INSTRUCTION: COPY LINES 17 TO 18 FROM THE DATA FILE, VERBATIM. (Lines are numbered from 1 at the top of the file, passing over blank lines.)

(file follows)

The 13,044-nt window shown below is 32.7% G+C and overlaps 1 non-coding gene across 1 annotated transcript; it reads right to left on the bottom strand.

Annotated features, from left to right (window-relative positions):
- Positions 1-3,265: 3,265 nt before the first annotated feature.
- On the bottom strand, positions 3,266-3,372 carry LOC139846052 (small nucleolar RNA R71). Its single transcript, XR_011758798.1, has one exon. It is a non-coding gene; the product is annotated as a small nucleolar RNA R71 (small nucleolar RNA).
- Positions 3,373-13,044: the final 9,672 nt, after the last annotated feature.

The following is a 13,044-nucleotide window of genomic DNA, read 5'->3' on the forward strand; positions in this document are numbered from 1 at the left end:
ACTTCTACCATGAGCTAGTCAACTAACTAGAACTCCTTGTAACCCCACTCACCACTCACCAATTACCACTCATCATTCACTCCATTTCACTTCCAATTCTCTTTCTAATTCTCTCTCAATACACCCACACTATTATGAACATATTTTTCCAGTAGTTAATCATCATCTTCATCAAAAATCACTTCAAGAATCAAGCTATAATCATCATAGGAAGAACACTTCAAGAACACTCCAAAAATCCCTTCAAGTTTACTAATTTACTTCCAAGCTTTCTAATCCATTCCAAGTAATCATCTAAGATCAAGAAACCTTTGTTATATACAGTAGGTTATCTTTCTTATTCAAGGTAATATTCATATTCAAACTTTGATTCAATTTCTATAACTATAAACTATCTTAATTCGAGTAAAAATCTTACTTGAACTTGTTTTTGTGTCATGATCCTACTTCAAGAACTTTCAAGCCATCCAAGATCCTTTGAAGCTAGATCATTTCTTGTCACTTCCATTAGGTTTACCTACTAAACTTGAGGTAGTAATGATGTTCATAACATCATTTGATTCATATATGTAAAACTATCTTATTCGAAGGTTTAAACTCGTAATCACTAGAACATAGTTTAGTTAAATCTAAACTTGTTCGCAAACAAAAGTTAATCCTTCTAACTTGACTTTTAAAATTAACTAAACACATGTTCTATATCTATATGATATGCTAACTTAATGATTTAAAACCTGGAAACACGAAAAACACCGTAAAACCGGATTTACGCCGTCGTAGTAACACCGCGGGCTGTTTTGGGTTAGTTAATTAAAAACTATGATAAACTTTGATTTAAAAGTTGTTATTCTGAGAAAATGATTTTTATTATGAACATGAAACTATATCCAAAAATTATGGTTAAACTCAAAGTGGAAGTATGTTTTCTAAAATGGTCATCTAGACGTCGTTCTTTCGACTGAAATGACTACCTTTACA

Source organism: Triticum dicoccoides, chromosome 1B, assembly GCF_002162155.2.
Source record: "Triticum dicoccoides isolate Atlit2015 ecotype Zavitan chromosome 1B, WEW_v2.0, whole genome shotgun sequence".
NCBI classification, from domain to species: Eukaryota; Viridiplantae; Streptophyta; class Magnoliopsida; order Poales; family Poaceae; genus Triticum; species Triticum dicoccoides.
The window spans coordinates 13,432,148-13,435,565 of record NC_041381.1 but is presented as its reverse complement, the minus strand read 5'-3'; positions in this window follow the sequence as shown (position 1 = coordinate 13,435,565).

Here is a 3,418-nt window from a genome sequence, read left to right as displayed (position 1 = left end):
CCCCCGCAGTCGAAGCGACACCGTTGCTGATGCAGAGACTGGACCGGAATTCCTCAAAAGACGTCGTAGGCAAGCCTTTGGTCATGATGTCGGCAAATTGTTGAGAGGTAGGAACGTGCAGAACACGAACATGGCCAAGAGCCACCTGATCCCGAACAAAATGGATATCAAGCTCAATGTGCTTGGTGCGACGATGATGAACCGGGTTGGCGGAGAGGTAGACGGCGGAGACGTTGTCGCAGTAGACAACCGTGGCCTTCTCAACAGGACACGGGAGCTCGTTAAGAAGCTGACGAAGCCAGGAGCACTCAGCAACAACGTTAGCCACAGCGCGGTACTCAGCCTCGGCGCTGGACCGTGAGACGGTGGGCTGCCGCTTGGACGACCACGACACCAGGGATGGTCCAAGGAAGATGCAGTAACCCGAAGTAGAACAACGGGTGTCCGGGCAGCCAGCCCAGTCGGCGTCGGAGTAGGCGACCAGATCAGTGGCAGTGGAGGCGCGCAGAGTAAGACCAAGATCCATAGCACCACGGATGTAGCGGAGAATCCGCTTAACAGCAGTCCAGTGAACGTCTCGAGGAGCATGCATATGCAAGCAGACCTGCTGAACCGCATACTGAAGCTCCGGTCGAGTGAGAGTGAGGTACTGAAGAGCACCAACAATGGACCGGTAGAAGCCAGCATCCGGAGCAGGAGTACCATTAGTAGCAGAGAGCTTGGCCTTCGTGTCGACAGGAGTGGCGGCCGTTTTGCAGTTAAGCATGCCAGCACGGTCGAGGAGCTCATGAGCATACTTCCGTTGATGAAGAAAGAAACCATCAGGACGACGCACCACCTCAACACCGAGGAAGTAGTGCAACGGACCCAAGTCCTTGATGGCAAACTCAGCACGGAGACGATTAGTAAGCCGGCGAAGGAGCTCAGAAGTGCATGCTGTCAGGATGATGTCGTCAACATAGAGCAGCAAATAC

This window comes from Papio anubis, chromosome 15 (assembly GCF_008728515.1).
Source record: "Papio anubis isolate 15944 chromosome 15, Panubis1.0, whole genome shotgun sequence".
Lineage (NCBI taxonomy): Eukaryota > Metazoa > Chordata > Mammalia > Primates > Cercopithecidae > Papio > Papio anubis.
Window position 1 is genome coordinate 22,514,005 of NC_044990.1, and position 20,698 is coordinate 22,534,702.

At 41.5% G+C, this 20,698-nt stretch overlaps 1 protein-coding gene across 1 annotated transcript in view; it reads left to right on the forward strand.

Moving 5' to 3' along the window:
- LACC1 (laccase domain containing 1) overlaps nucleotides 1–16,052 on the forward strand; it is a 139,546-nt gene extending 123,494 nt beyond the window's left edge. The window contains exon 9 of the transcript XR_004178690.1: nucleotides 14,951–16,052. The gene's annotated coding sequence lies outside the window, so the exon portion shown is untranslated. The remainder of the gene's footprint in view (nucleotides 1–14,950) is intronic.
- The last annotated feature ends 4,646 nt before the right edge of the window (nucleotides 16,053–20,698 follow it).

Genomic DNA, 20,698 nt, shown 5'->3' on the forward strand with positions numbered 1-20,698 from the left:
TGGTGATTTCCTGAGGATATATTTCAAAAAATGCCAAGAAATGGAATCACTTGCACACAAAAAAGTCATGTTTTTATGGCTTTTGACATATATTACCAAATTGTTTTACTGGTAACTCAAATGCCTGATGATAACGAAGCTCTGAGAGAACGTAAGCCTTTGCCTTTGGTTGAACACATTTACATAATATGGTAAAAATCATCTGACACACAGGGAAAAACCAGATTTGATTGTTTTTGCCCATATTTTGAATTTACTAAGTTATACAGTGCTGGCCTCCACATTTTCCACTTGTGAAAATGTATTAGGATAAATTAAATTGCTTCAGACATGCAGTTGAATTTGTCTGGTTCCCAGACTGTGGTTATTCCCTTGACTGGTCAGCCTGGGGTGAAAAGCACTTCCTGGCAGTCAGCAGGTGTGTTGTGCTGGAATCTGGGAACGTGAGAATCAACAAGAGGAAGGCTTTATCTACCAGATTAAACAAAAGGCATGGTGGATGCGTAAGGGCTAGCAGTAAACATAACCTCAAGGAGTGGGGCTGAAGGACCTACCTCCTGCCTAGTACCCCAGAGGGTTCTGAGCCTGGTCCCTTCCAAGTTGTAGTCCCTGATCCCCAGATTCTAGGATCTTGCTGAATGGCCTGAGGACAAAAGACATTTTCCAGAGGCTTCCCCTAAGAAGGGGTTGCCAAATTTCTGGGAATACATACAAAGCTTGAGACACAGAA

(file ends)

Window position 1 is genome coordinate 22,514,005 of NC_044990.1, and position 20,698 is coordinate 22,534,702.

At 41.5% G+C, this 20,698-nt stretch overlaps 1 protein-coding gene across 1 annotated transcript in view; it reads left to right on the forward strand.